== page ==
Review Lenovo ThinkPad Edge E320 (i3-2310M) Subnotebook
Numerous readers have been asking us questions over the past week regarding the review of the ThinkPad Edge E320 with a Core i3-2310M. What makes the 13.3 inch subnotebook so attractive? The Intel platform promises a better performance than the AMD Fusion alternative E325. A non-reflective display combined with a relatively high battery capacity (63Wh) and a UMTS module, could make the perfect mobile companion. The current price of 740 Euros seems appropriate for the device.
The Edge series from Lenovo in addition promises the classic qualities of a ThinkPad. Input devices suitable for working, a high level of case stability, and functional details have so far always been present in previous Edge reviews. The Edge E320 is however different. Why we haven't always been carried away by excitement can be discovered in our comprehensive review.
The Edge E320 is the bigger brother of the Edge E125 (AMD Fusion), and the sister of the E325 (Fusion, currently in for review). Lenovo also let's the ThinkPad X121e (currently in for review) nudge closer to the Edge devices, since the build and look of the chassis are very similar and almost identical (X121e / E125). The older models Edge 13 (Intel, AMD) in contrast had a different chassis. This was more stable and gave a more durable impression. The reviewed E320, we unfortunately have to say, doesn't exceed the robustness of an average consumer subnotebook.
What we didn't like are the softly attached display hinges (no longer completely metal), which let the display wobble. In addition to this the noticeably bendable chassis doesn't make a good impression either. In these respects the Edge 13 (K685) and the Edge 11 (Intel, AMD) with metal hinges and a rigid case were significantly better.
A positive aspect in contrast is the feel. The display lid surface is rubbery and feels slightly like satin. Finger prints don't stand a chance on the decently glittery layer. The plastic inside surfaces are also grippy, but aren't rubbery. The chassis base plate consists of metal and can nowhere be dented in. Attempts to dent the surface also fail on the palm resting area, which lies solidly everywhere.
The upper side of the lid could hardly be dented in over a larger area (with a flat hand). Only using a significant amount of force were we able to dent the surface in the middle using a finger to create changes on the display. The E320 can easily be upgraded with RAM, or by swapping the hard drive for an SSD. The complete base plate can be removed for this purpose, by removing a mere three screws.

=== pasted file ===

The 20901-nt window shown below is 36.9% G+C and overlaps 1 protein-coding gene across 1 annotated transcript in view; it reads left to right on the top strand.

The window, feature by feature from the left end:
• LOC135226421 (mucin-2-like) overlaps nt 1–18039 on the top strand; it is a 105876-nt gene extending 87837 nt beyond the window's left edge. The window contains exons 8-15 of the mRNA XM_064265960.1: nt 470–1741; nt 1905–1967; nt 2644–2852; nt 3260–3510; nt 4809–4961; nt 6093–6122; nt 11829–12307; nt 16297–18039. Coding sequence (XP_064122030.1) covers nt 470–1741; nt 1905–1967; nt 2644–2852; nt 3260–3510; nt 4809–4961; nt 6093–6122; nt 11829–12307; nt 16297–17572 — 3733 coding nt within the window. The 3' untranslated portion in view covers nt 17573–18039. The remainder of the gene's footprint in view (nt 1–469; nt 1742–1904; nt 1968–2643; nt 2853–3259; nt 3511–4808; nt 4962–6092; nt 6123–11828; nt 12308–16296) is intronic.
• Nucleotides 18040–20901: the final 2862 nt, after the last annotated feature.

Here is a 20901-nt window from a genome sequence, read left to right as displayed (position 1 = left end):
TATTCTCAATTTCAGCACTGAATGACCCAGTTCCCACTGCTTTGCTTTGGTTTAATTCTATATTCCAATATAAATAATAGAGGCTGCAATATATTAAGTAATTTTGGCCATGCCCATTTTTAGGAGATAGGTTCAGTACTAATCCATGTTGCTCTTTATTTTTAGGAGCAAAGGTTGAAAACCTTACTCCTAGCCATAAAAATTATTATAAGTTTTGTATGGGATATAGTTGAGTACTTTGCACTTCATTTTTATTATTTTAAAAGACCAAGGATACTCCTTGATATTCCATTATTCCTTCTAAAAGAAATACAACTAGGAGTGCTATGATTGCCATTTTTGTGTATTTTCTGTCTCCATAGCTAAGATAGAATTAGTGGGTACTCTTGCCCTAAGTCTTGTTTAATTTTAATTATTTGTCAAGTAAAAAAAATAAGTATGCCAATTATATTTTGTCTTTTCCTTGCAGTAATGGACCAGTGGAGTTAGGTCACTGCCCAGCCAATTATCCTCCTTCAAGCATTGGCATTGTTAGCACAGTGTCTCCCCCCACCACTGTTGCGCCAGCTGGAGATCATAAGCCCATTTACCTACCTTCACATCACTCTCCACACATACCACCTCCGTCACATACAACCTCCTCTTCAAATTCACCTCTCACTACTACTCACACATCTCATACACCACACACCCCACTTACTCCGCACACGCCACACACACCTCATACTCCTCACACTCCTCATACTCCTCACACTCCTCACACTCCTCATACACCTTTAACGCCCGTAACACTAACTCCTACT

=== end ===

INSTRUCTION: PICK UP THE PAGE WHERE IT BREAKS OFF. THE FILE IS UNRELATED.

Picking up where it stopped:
When it comes to the interfaces the ThinkPad Edge E320 is identical to its the predecessor Edge 13. Fast connections to external eSATA hard drives are possible, but not to already available USB 3.0 HDDs. Upgrading of ports is not a possibility since there is no ExpressCard slot for the appropriate controller cards (e.g. for USB 3.0).
Ports on the rear are useful for use on an office desk, since these leave space at the sides and also prevent the optical and practical nuisance of cables. In this case there could be a bulky eSATA cable lying in the way blocking the mouse pad for right handed users. A docking station which could prevent this problem is not available for the Edge series. This is reserved for the high quality classic ThinkPads (without Edge, L- and T-series).
The E320 provides all the communications technologies that are currently possible in a subnotebook. First and foremost comes the Ericsson F5521GW HSPA module for mobile internet access. The SIM card has to be inserted under the battery. The WLAN module supports the Draft-N standard, and the Ethernet controller supports Gigabit Ethernet. Bluetooth 3.0+HS completes the package.
For internet telephony and video chat, the Edge E320 is equipped with a Webcam with a resolution of 1280 x 720 pixels (widescreen). In the Communications Utility the microphone can be optimised for one or more voices (conference). A microphone mute button (upper row of keys) is also available.
Business characteristics, such as a finger print reader, Computrace theft protection, and a marginally waterproof keyboard are not on board. At least there is an APS sensor (movement sensor for the hard drive, parks drive heads when shocked) and a Kensington Security Lock. The ThinkVantage-Tools incorporate the security, power, and system configuration. The data backup and restore features can also be accessed from this central tool.
Recovery media are not included with the delivery. In this case users have to burn their own recovery DVDs (ThinkVantage restore). The accessories only include a warranty leaflet and a short user guide.
The standard warranty for the Edge series lasts for 12 months. The ThinkPlus warranty extension increases this to 3 years. Depending on the service type this package costs about 55 Euros (Bring-In), or 85 Euros (on location).
The keys provide a crisp pressure point and a clear key travel (approx. 4 millimeters). The smaller arrow keys don't stand out from the triangle of keys, which makes them appear squashed. Due to the low picture keys using these blind is not possible.